Since the inception of Freeview, the BBC has always reserved capacity (a proportion of the total bits) for BBC One. This has been done to allow the National and English regional variations of the channel to be inserted in the nation or region.
Whilst this is an effective method of creating the regions, it does mean that any unused bits on the channel (when the picture is stationary, for example) are simply wasted.
Statistical Multiplexing allows all the channels on the multiplex to share all the bits, releasing capacity for other services to improve their picture quality whilst still providing sufficient data capacity to ensure the best possible picture quality on the channel.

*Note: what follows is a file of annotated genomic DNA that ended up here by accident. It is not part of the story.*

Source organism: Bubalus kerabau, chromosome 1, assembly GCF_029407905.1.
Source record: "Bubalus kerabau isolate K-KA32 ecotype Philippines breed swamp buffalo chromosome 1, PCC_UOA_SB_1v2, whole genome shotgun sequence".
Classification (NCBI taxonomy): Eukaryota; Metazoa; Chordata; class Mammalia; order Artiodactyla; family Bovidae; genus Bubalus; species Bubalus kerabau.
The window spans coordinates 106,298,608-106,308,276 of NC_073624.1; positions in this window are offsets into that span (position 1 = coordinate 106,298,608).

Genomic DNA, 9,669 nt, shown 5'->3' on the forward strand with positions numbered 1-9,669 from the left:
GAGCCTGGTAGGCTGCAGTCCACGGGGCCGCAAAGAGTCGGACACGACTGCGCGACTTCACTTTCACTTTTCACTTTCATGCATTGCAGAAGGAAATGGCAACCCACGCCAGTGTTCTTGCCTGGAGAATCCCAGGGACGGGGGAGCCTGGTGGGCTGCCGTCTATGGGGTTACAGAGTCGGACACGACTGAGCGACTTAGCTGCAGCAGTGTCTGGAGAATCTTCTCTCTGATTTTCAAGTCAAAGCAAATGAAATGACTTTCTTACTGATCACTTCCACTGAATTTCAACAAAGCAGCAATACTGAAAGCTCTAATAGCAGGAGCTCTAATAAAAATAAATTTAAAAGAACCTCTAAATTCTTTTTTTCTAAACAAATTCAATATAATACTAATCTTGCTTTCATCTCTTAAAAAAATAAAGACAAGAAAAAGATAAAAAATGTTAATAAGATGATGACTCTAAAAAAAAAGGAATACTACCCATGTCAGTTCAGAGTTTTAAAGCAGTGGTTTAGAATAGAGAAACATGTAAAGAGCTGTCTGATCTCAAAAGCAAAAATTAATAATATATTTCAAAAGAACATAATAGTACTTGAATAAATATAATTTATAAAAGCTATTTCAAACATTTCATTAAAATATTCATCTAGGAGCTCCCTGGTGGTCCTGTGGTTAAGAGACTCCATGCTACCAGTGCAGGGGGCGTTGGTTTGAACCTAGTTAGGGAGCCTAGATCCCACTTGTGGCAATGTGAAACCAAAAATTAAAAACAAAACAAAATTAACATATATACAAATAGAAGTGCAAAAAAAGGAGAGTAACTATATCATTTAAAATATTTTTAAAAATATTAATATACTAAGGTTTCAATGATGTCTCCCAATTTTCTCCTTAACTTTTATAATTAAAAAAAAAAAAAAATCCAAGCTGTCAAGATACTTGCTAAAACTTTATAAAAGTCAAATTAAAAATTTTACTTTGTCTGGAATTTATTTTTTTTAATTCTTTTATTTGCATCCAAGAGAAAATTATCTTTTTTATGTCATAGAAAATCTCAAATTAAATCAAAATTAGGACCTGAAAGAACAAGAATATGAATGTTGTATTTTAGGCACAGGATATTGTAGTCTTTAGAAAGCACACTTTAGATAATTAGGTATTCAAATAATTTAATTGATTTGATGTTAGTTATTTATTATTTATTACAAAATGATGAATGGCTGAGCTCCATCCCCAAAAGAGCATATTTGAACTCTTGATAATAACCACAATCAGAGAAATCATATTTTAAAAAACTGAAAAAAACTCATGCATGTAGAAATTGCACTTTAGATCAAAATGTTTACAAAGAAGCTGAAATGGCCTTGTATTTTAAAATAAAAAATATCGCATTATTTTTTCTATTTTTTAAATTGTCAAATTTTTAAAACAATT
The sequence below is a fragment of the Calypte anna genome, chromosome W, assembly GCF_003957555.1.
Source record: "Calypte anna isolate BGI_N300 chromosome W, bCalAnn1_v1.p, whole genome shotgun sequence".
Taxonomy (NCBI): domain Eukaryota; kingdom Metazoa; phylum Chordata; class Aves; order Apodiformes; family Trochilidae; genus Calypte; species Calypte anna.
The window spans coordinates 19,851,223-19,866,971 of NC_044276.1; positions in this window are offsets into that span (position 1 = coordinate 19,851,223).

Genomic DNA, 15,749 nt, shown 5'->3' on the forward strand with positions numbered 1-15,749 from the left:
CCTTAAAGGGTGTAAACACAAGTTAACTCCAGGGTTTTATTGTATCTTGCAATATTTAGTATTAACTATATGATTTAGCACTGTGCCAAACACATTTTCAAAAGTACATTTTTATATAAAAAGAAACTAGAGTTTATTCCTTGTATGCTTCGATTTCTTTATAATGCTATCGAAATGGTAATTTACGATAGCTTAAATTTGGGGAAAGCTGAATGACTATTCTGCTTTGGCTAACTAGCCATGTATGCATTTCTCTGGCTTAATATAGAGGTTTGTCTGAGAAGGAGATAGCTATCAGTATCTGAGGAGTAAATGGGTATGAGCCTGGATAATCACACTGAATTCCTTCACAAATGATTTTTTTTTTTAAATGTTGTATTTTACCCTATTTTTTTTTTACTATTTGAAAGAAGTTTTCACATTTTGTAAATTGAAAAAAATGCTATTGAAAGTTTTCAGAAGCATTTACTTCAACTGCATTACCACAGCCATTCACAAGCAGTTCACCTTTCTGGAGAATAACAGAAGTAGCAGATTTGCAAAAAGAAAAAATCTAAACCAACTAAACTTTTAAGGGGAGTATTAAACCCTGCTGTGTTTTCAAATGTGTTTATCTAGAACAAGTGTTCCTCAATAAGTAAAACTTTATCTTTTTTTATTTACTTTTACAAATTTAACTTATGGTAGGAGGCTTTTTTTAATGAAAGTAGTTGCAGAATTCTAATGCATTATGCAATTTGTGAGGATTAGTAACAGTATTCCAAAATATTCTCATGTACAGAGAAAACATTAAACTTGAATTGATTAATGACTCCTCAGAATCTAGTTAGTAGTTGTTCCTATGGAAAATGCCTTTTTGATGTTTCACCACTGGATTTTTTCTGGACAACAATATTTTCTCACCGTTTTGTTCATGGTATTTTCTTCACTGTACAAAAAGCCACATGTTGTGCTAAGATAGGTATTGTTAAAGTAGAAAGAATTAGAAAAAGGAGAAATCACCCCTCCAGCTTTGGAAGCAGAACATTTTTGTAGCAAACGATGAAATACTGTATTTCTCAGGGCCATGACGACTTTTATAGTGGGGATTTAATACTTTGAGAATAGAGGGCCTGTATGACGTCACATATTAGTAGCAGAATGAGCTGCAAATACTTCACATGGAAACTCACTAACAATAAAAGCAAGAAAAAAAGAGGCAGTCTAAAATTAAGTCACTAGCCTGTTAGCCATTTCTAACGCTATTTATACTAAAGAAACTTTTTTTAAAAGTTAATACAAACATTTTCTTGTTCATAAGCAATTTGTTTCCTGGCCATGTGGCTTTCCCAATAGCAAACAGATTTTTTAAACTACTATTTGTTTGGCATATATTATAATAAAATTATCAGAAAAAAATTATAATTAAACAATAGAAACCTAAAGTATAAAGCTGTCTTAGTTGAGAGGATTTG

The BBC told UK Free TV, that after switchover, they "I can confirm that BBC One is now statistically multiplexed in both pre-switchover and post-switchover areas of the UK."
So what does this mean for the BBC channels bitrates after the retune?
The BBC says that "the decision on what bitrate to allocate to each service at any one instant is taken by the statistical multiplexer based on the instantaneous need of each service.
We don't set a mean bitrate, just an upper and lower limit and a relative service priority. So I'm afraid we can't currently say what the mean bitrates for each service will be (and the mean bitrate is not a good determinant of picture quality anyway)
We have carried out extensive tests with members of the public to ensure that the picture quality following the retune is comparable with that prior to the retune."